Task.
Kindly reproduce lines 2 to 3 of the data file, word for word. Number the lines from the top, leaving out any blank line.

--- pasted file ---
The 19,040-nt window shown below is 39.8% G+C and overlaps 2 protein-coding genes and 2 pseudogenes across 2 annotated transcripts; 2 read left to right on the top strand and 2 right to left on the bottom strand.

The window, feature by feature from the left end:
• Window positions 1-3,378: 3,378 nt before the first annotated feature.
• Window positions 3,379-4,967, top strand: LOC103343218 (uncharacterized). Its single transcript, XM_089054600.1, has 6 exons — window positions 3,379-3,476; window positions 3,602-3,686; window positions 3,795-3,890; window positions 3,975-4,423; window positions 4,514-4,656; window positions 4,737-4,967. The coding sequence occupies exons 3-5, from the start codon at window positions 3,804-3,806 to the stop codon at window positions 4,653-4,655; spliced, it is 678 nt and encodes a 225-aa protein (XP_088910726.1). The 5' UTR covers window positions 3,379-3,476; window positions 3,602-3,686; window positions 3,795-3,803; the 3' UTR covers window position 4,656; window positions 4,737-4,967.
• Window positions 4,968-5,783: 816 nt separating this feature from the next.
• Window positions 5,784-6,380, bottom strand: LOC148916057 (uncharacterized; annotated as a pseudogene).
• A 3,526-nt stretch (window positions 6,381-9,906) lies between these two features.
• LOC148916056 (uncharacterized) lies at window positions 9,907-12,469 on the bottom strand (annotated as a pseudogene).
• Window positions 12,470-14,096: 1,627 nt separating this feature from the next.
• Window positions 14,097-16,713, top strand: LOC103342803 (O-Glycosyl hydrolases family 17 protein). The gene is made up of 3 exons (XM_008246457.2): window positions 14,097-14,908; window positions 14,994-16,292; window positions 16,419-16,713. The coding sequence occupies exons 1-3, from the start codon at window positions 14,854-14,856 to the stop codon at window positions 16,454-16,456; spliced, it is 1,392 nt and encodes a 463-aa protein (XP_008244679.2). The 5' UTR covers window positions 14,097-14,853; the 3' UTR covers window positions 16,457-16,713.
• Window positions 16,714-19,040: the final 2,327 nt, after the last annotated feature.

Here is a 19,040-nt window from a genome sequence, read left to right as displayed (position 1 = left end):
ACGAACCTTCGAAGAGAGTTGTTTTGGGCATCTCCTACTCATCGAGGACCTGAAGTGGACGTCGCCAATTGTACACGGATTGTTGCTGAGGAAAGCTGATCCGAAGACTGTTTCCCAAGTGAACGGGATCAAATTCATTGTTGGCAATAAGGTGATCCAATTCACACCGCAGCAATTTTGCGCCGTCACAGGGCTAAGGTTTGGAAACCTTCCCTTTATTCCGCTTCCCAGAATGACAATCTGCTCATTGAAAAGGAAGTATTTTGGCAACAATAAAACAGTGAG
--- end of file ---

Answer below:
The window, feature by feature from the left end:
• Window positions 1-3,378: 3,378 nt before the first annotated feature.